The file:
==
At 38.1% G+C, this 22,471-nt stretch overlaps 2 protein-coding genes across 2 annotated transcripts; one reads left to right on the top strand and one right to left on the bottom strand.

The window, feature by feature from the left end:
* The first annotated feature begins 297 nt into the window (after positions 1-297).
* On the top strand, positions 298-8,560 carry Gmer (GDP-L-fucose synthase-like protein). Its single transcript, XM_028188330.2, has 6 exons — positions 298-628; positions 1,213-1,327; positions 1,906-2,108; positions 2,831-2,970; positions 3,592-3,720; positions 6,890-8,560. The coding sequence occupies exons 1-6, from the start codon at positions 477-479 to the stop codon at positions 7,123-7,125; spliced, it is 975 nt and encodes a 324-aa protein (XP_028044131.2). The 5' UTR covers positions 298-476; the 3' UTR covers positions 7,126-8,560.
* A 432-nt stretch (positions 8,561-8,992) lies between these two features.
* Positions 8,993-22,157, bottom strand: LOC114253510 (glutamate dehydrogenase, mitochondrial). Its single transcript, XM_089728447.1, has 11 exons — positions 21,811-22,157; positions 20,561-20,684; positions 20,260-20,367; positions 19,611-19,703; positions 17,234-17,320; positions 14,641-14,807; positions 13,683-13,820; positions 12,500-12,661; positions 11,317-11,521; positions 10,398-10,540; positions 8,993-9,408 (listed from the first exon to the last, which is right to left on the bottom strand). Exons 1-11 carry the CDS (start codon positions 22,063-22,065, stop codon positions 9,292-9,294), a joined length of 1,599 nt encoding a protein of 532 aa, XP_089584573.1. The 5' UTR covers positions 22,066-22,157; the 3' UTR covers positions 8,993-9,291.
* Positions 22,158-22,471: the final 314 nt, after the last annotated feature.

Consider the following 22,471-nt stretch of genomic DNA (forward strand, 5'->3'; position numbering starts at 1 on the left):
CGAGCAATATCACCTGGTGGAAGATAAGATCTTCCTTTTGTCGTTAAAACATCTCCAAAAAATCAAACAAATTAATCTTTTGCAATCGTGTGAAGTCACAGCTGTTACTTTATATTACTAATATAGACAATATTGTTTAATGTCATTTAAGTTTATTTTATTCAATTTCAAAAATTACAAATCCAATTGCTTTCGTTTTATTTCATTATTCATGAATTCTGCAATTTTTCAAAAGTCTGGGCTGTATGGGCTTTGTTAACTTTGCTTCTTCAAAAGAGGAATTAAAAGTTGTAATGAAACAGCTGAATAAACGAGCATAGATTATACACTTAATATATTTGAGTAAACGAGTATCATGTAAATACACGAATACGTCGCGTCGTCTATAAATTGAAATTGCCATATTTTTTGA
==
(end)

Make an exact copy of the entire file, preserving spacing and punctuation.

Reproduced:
At 38.1% G+C, this 22,471-nt stretch overlaps 2 protein-coding genes across 2 annotated transcripts; one reads left to right on the top strand and one right to left on the bottom strand.

The window, feature by feature from the left end:
* The first annotated feature begins 297 nt into the window (after positions 1-297).
* On the top strand, positions 298-8,560 carry Gmer (GDP-L-fucose synthase-like protein). Its single transcript, XM_028188330.2, has 6 exons — positions 298-628; positions 1,213-1,327; positions 1,906-2,108; positions 2,831-2,970; positions 3,592-3,720; positions 6,890-8,560. The coding sequence occupies exons 1-6, from the start codon at positions 477-479 to the stop codon at positions 7,123-7,125; spliced, it is 975 nt and encodes a 324-aa protein (XP_028044131.2). The 5' UTR covers positions 298-476; the 3' UTR covers positions 7,126-8,560.
* A 432-nt stretch (positions 8,561-8,992) lies between these two features.
* Positions 8,993-22,157, bottom strand: LOC114253510 (glutamate dehydrogenase, mitochondrial). Its single transcript, XM_089728447.1, has 11 exons — positions 21,811-22,157; positions 20,561-20,684; positions 20,260-20,367; positions 19,611-19,703; positions 17,234-17,320; positions 14,641-14,807; positions 13,683-13,820; positions 12,500-12,661; positions 11,317-11,521; positions 10,398-10,540; positions 8,993-9,408 (listed from the first exon to the last, which is right to left on the bottom strand). Exons 1-11 carry the CDS (start codon positions 22,063-22,065, stop codon positions 9,292-9,294), a joined length of 1,599 nt encoding a protein of 532 aa, XP_089584573.1. The 5' UTR covers positions 22,066-22,157; the 3' UTR covers positions 8,993-9,291.
* Positions 22,158-22,471: the final 314 nt, after the last annotated feature.

Consider the following 22,471-nt stretch of genomic DNA (forward strand, 5'->3'; position numbering starts at 1 on the left):
CGAGCAATATCACCTGGTGGAAGATAAGATCTTCCTTTTGTCGTTAAAACATCTCCAAAAAATCAAACAAATTAATCTTTTGCAATCGTGTGAAGTCACAGCTGTTACTTTATATTACTAATATAGACAATATTGTTTAATGTCATTTAAGTTTATTTTATTCAATTTCAAAAATTACAAATCCAATTGCTTTCGTTTTATTTCATTATTCATGAATTCTGCAATTTTTCAAAAGTCTGGGCTGTATGGGCTTTGTTAACTTTGCTTCTTCAAAAGAGGAATTAAAAGTTGTAATGAAACAGCTGAATAAACGAGCATAGATTATACACTTAATATATTTGAGTAAACGAGTATCATGTAAATACACGAATACGTCGCGTCGTCTATAAATTGAAATTGCCATATTTTTTGA